Saturday, 18 November 2017
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HRH Prince Saud al Faisal, Saudi Arabia's long serving Foreign Minister, talked to Defence Viewpoints in Riyadh today. He's calling for greater efforts from the international community to resolve the Syria crisis, but "nobody is asking for a military force to conquer all of Syria." Read more below.


He sees Russia as a key player which could be used as a pressure point on the Bashar al-Assad regime but the Syrian issue " must not be a vehicle for competition among permanent members " of the U N Security Council. "Pressure has to come from all sides"

The Prince detects some slight change in the Russian position following a meeting with members of the Gulf Co-operation Council. He believes that they are now ready "to ask the Syrian regime not to use heavy weapons against civilians" and perhaps change their stance further "to add to pressure to Bashar to leave the country" and if a safe haven were required they might provide it.

He noted that President Putin had today arrived on a state visit to Turkey, who have been equally forthright. Turkish Foreign Minister Ahmet Davutoglu had said 48 hours previously : "The Syrian Government had lost its legitimacy after 20 months of conflict that started with peaceful protests against the regime and had evolved into a civil war. It has turned into an armed militia power that resorts to all kinds of brutal methods just to stay in power. The Syrian regime, which is a serious threat to the future of its own people and country, with each passing day increases the threat it poses to the well-being of our region, through its actions that target peace and security beyond its borders." Turkey had earlier called on the United Nations for an internationally protected buffer zone inside Syria which would protect civilians, but which would probably require military action to secure it, including a no-fly zone.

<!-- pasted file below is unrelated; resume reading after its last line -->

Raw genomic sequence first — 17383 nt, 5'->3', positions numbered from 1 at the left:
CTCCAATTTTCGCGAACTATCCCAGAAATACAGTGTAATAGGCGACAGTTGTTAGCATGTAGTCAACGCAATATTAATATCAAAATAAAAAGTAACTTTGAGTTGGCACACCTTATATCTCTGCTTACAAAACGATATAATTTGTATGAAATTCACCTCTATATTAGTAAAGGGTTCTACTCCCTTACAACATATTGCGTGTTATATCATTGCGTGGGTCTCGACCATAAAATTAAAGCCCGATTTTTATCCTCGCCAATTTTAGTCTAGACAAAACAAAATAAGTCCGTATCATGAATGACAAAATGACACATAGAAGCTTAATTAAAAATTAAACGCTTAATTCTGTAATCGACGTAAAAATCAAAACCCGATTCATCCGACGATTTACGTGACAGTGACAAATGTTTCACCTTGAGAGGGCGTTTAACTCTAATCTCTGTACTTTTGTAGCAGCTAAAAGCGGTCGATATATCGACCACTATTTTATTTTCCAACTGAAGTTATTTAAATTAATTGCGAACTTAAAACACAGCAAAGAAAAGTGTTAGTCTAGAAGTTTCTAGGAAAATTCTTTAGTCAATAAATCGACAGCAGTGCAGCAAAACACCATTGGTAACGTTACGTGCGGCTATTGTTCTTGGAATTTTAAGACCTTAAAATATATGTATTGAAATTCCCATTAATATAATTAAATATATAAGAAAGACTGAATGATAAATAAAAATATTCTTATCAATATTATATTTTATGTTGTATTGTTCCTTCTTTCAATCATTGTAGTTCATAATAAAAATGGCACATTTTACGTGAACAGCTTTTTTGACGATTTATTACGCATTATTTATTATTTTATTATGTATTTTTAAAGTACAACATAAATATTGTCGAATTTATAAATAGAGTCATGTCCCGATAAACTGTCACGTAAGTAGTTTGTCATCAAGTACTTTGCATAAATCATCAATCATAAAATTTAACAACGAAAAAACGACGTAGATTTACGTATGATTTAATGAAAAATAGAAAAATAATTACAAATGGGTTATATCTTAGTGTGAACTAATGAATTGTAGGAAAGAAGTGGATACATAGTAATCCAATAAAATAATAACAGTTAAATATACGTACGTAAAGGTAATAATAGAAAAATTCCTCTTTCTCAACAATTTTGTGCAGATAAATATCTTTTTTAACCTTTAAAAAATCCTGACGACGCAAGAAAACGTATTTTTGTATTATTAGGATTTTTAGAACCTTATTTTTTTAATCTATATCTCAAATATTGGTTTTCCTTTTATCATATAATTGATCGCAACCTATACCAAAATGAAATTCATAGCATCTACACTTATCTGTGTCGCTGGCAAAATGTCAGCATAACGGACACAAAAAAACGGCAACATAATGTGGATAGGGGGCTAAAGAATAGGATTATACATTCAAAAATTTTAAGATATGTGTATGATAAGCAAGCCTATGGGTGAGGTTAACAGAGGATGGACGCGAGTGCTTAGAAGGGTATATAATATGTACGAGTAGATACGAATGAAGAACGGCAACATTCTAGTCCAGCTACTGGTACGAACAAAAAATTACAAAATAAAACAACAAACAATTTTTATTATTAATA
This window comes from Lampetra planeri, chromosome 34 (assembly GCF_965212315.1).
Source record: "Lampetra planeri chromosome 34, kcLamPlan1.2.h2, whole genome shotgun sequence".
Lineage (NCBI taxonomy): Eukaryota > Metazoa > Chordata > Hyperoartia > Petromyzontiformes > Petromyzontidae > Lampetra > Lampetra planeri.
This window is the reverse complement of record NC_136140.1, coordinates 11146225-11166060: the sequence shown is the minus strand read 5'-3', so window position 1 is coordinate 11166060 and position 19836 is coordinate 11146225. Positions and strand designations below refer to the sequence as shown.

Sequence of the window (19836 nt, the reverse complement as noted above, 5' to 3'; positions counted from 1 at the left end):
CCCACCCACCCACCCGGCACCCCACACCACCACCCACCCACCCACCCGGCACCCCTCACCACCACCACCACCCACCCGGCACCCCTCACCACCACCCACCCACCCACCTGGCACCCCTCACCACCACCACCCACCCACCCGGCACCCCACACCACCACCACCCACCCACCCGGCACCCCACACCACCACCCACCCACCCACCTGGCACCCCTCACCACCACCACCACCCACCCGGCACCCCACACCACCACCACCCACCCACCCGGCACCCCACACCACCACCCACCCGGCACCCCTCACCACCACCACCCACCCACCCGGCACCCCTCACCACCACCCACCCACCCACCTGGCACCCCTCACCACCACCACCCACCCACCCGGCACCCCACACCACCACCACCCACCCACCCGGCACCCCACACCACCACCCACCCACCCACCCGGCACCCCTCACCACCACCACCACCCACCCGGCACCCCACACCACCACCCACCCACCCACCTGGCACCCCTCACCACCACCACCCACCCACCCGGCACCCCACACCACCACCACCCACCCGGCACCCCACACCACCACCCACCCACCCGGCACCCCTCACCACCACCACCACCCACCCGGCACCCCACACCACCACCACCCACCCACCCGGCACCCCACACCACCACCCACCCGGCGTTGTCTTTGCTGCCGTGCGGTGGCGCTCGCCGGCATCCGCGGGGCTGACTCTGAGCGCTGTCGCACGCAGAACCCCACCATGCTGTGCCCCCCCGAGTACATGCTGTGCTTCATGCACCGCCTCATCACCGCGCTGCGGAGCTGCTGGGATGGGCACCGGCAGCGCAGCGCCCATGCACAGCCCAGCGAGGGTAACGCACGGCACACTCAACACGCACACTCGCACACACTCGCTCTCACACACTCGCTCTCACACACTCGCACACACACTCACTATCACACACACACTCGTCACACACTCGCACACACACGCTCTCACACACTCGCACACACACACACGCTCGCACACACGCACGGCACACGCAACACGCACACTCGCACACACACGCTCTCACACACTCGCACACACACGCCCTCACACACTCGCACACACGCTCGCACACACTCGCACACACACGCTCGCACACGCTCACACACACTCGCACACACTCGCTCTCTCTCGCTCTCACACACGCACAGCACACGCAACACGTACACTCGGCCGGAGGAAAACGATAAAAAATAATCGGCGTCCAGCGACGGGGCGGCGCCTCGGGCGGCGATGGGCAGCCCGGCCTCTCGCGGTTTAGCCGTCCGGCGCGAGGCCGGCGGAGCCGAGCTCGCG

Bashar "can never be part of the solution" as he "continues to be believe he can solve the situation militarily" Syria "united and prosperous" will have to come to a solution with the international community, said Prince Saud. This might not happen "if we don't give them the weapons to defend themselves" Defensive weapons would .increase pressure on the Syrian Army if they were to suffer "some significant losses."

"Syrian themselves must make an approach to Alawites that what Assad is doing is a threat to them" They have to be assured "they will not be pursued or persecuted" when the regime falls.

Syria is not a new country, so nation building isn't necessary and reforms could be instituted quickly electing a Parliament, choosing a Government, "giving all its citizens the same rights and obligations" without double standards. They have a variety of religious and ethnic groups who need to "return to the habit of living with each other" as they had done for so long before.

The Christians, who are working with the Syrian National Council, could "perhaps be the arbiters of bringing Sunnis and Alawites together. They are the ones who could do it." He concluded by saying "excesses are not acceptable in the Middle East any more."

The firm stance by the two major powers in the region is not supported at the moment by the Arab League, whose current chairman, Lebanese Foreign Minister Adnan Mansour is on record as saying "there should not be any external military or any other kind of intervention" while advocating dialogue as the only solution to the crisis.

UK Defence Secretary Philip Hammond was also in Riyadh today for talks with the Saudi Arabia Defence Minsiter.

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